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A Patriots vs. Falcons Super Bowl makes it easy for fans to decide who to root for

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The Patriots: A divisive force.

New England Patriots v Atlanta Falcons Photo by Scott Cunningham/Getty Images

Well, folks, it’s happening: The Patriots are going to appear in the Super Bowl for the 15,000th time in 10 years, setting a new record for Super Bowl appearances by a team that makes many NFL fans outside of New England want to gouge their eyes out.

The Pats will be playing the Falcons, if you haven’t heard. Atlanta has only ever been in one Super Bowl before, 18 years ago. Its players have never lifted the Lombardi Trophy over their heads in an Atlanta-colored confetti storm.

About a month ago, I wrote about how great it would be if we witnessed a Cowboys-Patriots Super Bowl. It would’ve been both the ultimate troll and the ultimate reward for NFL fans, because the Cowboys and the Patriots are the most reviled teams outside of their fan bases and the most beloved inside them. Making Americans outside of Texas and New England grapple with which evil empire to root for as they mainlined guacamole seemed like such a fitting end to the 2016 season. It would’ve been a classic Bad Guys vs. Bad Guys matchup.

Instead, we get Bad Guys and Good Guys for Super Bowl LI. We saw varying degrees of this trope in sporting events last year: The Warriors and the Cavaliers faced off in the NBA Finals last spring, and America watched as Golden State become less and less likable as they blew more and more of a 3-1 lead. Ultimately, Cleveland became the home of a championship team for the first time in over 50 years. Then, in the fall, the Cubs played the Indians, and, while both of them hadn’t won a World Series in over five decades, the Cubs’ 100-year-plus drought meant that most of the country was pulling for Chicago.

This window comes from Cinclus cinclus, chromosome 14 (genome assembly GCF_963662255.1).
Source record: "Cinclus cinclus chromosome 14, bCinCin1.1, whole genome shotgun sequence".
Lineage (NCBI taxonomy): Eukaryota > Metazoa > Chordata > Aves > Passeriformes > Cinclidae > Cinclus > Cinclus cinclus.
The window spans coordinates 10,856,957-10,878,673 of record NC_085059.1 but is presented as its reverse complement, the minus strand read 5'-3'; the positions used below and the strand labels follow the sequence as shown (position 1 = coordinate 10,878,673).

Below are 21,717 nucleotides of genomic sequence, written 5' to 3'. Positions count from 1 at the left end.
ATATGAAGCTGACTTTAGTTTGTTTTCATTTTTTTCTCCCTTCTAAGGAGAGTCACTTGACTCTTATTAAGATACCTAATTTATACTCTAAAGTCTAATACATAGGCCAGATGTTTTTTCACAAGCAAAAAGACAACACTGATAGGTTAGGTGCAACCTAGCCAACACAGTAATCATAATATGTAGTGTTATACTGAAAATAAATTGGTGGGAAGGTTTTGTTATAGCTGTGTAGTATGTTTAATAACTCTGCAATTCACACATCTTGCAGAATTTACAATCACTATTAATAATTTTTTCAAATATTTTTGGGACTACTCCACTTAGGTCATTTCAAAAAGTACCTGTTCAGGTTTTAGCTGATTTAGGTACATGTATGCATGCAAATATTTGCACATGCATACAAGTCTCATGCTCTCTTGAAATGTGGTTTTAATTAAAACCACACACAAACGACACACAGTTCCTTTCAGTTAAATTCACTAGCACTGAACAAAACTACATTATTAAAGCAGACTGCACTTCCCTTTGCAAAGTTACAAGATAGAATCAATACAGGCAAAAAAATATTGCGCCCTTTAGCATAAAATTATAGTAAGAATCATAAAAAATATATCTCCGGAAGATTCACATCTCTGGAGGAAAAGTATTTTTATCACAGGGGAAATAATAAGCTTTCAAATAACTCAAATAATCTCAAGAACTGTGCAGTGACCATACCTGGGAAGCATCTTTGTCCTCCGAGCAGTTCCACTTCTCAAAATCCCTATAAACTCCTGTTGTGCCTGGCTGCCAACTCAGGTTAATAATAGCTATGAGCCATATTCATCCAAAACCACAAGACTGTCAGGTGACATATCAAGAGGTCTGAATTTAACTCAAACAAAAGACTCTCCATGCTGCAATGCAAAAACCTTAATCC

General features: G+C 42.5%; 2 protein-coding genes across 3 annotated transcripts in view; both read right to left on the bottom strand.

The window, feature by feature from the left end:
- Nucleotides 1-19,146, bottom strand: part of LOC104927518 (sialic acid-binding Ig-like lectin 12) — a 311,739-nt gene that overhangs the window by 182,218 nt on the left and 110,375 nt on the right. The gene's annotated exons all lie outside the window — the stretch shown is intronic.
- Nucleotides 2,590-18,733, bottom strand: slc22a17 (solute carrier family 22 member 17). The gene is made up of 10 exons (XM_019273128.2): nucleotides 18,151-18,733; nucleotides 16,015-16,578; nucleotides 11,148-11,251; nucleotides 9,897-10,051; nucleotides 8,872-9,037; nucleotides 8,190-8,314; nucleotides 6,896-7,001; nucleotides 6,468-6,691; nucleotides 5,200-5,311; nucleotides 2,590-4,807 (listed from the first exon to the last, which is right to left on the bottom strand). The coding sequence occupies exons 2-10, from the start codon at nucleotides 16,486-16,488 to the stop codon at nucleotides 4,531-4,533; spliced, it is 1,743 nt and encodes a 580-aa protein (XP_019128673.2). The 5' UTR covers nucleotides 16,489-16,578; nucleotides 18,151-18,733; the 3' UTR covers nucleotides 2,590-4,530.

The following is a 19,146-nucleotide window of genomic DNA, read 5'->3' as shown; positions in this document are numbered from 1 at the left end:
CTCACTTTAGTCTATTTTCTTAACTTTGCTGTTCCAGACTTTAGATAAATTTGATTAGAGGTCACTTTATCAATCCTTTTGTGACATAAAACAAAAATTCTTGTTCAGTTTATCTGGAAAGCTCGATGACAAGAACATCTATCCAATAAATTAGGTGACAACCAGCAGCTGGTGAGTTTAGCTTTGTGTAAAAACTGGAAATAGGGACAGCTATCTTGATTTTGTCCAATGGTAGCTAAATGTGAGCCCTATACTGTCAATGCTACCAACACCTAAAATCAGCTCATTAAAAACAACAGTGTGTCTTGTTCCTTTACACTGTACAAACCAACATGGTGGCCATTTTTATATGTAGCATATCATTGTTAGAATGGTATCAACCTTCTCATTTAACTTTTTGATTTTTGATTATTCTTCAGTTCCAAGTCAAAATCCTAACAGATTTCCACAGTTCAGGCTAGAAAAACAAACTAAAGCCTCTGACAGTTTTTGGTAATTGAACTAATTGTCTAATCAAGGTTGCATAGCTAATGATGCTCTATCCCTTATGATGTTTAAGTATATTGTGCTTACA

Now, however, we have — from the perspective of most fans in the nation without ties to New England — the most clear-cut Good Guys/Bad Guys matchup in a long time.

People hate the Patriots with a passion: The team can’t stop winning, many people think they cheat, and fans are fiercely loyal and happy to fight you about it. Most recently, the team’s connection to Trump (including a shout out from our new president at his inauguration) has given people who are opposed to the man’s presidency one more reason to despise the team.

But people also love the hell out of the Patriots. That fierce loyalty is a powerful force among those who belong to Patriots Nation: It’s turned into one of the most impressive fan bases in professional sports.

By contrast, even nominal Falcons fans haven’t historically cared about the Falcons that much — their base ranked 31st in fan equity in 2013. The rest of the country has been largely indifferent to the team, too; recently, the most passionate sentiment has probably been pleasant surprise at how insanely good the team’s offense has become. Unless you’re a Saints fan, in which case you hate Matt Ryan’s guts.

All it takes, however, to unite a dedicated group of citizens in Falcons fandom is a shared enemy. The widespread hate for the Patriots means that most Super Bowl parties around the nation (outside of the Home of Maple Syrup) will probably not follow a theme of red, white, and blue, but one of red, white, and black.

But no matter which side you’re on, this Super Bowl is pretty much a win-win for NFL fans everywhere: The Pats are something to rebel against if you’re already out, or delight in defending if you’re already in. And to a lot of people, that Falcons bandwagon is looking pretty good.


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